It’s time for Trilobite Tuesday! Trilobites were among the most successful creatures ever to exist on Earth. Their march through evolutionary time began back in the Lower Cambrian, some 521 million years ago, and lasted for nearly 270 million years, until the end of the Permian, 252 million years ago. During this unfathomable length of time (which ostensibly bookends the entire Paleozoic Era), these highly adaptable arthropods filled virtually every available marine niche while producing over 25,000 scientifically recognized species. Certain localities around the world – including key Carboniferous (Mississippian & Pennsylvanian) and Permian outcrops in Kazakhstan, Belgium China and New Mexico (home of this Pudoproetus ferlingensis)– have produced fossilized examples of the diminutive proetida order, usually an inch or less in size, that represent the last members of the noble trilobite dynasty. And while these end-of-the-line trilobites apparently filled a wide variety of oceanic habitats – ranging from deep open water to shallow continental shelves – their versatility wasn’t enough to save them from their eventual fate. As life on our ever-changing planet has continually proven, nothing lasts forever, and for reasons that continue to both confound and fascinate scientists, the end of the Permian also signaled the end of trilobites… along with 90 percent of life around the globe, an event which represents the greatest mass extinction in the history of Planet Earth.

Paleontology

The CNN couple that no longer tweets together

NEW YORK (AP) — Alisyn Camerota and Chris Cuomo are the CNN couple that no longer tweets together.<p>They share a desk each morning as anchors of CNN's "New Day," but have vastly different philosophies on social media.<p>Camerota publicly broke with Twitter last week, saying the anger she sees there …

American Museum of Natural History

Rebecca Tansley & Craig Meade: The Pacific Ocean as you’ve never seen it before

The Pacific Ocean covers one-third of Earth’s surface—more than all of the planet’s landmasses combined. It contains half of the world’s water, hides …

Oceans

Fossil Dinosaur Femur Finally Gets Its Number

One of the Museum’s biggest residents has a new roommate with a claim to fame of its own. A sauropod femur on display across from The Titanosaur …

Paleontology

These microscopic, 8-legged, Tardigrades can survive an apocalypse

Darwin in his <i>Origin of Species</i> had coined the phrase ‘survival of the fittest’. Little did he know that Tardigrades would be the answer in the quest …

Biology

Look familiar? If you thought it was a certain highly coveted...

Look familiar? If you thought it was a certain highly coveted throne from a certain hit HBO series returning to TV tonight, you thought wrong. It’s …

Museums

Many Scientists Say There’s No Purpose To Life — But A Theoretical Study Suggests There Could Be

Does humanity exist to serve some ultimate, transcendent purpose? Conventional scientific wisdom says no. As physicist Lawrence Krauss puts it in his …

Evolutionary Biology

Researchers say tiny 'water bears' will survive until the sun explodes — and it's good news in the search for alien life

Plenty of threats could wipe humans out — including climate change, nuclear war, and disease. But after we (and all other animals on the planet ) go extinct, one tiny, miraculous organism will live on: the tardigrade.<p>Sometimes called water bears or moss piglets, tardigrades are usually about .5 …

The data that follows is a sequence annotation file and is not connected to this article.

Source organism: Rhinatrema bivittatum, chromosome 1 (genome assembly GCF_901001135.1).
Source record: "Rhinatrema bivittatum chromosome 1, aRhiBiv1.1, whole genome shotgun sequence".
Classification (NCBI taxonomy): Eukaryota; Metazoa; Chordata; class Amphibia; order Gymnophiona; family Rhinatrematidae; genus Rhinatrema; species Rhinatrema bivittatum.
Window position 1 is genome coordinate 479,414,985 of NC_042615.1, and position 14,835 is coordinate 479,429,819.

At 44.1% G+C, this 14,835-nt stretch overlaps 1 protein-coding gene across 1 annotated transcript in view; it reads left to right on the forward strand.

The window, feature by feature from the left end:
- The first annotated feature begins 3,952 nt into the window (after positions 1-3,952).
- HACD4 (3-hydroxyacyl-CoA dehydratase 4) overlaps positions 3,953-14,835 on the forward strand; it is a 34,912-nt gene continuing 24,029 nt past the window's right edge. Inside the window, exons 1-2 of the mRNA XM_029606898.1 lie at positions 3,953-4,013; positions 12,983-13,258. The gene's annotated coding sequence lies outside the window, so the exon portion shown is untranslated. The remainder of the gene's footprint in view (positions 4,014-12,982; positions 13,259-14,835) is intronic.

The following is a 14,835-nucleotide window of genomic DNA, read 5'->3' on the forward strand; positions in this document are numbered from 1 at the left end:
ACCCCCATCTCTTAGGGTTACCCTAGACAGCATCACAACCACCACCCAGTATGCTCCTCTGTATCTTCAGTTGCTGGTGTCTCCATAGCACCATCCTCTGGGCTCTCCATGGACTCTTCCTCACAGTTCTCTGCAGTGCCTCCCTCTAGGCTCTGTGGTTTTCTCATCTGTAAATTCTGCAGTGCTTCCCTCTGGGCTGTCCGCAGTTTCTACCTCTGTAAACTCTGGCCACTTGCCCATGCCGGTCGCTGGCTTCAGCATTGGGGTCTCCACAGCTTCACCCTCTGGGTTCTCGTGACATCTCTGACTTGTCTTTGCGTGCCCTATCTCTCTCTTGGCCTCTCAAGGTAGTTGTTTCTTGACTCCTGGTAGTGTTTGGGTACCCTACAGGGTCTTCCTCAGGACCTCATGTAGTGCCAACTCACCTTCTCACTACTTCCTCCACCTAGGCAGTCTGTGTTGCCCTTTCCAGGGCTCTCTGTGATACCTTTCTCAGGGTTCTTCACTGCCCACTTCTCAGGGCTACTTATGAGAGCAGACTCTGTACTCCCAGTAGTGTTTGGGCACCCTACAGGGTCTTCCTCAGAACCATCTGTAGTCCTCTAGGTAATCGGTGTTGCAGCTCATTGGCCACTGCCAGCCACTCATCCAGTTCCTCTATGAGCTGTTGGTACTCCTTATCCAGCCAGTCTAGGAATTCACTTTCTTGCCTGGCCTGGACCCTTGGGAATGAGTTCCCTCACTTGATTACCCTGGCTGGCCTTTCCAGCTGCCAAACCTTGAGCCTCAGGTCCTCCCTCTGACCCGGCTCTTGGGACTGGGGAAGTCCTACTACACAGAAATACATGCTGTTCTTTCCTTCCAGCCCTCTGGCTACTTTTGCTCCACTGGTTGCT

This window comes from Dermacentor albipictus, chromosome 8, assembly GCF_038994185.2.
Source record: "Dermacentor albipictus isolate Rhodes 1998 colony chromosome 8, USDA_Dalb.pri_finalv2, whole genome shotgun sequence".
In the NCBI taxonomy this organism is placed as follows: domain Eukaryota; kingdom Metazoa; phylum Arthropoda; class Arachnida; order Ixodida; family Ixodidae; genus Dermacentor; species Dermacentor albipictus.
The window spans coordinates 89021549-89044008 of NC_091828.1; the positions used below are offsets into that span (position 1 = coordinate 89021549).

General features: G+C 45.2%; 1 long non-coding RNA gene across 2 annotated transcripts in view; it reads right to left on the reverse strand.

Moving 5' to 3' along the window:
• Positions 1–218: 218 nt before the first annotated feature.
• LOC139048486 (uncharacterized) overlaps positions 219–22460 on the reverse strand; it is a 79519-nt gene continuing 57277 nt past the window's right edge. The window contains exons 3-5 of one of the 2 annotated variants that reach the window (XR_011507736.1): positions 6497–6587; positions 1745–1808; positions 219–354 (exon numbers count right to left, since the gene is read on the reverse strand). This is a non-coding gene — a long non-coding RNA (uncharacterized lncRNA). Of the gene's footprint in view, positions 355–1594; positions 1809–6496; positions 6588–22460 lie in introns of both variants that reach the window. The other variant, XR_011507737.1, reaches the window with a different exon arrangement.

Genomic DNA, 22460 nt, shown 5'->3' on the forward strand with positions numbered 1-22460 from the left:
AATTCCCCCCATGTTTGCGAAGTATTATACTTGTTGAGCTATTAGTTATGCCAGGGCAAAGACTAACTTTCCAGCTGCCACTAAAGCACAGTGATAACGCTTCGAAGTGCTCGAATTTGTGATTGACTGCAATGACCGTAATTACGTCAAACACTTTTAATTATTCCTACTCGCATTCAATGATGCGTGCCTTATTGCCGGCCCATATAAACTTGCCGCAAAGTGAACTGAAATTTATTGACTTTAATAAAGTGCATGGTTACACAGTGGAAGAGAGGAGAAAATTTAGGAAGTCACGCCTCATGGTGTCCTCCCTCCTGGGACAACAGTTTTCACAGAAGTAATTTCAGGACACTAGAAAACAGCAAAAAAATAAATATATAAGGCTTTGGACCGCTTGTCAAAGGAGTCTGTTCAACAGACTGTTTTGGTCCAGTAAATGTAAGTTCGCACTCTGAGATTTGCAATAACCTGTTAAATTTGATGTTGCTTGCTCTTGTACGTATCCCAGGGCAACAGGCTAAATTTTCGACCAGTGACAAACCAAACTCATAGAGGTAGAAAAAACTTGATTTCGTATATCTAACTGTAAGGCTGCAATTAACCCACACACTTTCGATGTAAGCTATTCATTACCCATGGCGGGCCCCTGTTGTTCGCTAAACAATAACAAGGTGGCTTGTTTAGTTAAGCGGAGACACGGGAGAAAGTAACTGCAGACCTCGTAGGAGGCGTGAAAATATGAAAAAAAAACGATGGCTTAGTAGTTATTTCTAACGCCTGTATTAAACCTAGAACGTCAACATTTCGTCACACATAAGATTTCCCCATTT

American Museum of Natural History

Natural History Museum unveils 'Dippy' the Diplodocus replacement Hope the blue whale

The Natural History Museum's revamp is complete, with the London institution's Hintze Hall now being watched over by a vast blue whale …

Natural History Museums

The Duchess of Cambridge Opens Up About Her Children at the Natural History Museum

Sir David Attenborough was there (but didn't narrate it, bummer).<p>The Duchess of Cambridge attended the special unveiling of a giant blue whale skeleton at the Natural History Museum with naturalist Sir David Attenborough last night.<p>The 35-year-old royal—who looked understated in a pale blue Preen …

Natural History Museums

A Mystery of Seabirds, Blown Off Course and Starving

LIDO BEACH, N.Y. — Joe Okoniewski has seen this before, just not on this scale. Each year Mr. Okoniewski, a wildlife pathologist with the New York State Department of Conservation, performs necropsies on small numbers of seabird specimens that wash up dead along the coastal parts of the state. The …

American Museum of Natural History

What should be in the Natural History Museum instead of a blue whale?

The newest exhibit at the Natural History Museum is a skeleton of a blue whale, although it's not clear how they know it was blue if it's just bones …

Natural History Museums

Here's What It Looks Like To Sleep Over In The American Museum of Natural History

fullscreen<p>One of the more special New York City experiences can be found at the American Museum of Natural History, where a few years ago they …

American Museum of Natural History

Field Museum dampens its image with a lack of focus

The Field Museum, famous for "Sue," the largest and most complete Tyrannosaurus rex fossil, lacks a central identity. In trying to be a "catchall" museum, it loses its kick, stuck somewhere between a comprehensive natural history museum and a childrens museum.<p>For inquisitive minds, or visitors with …

Natural History Museums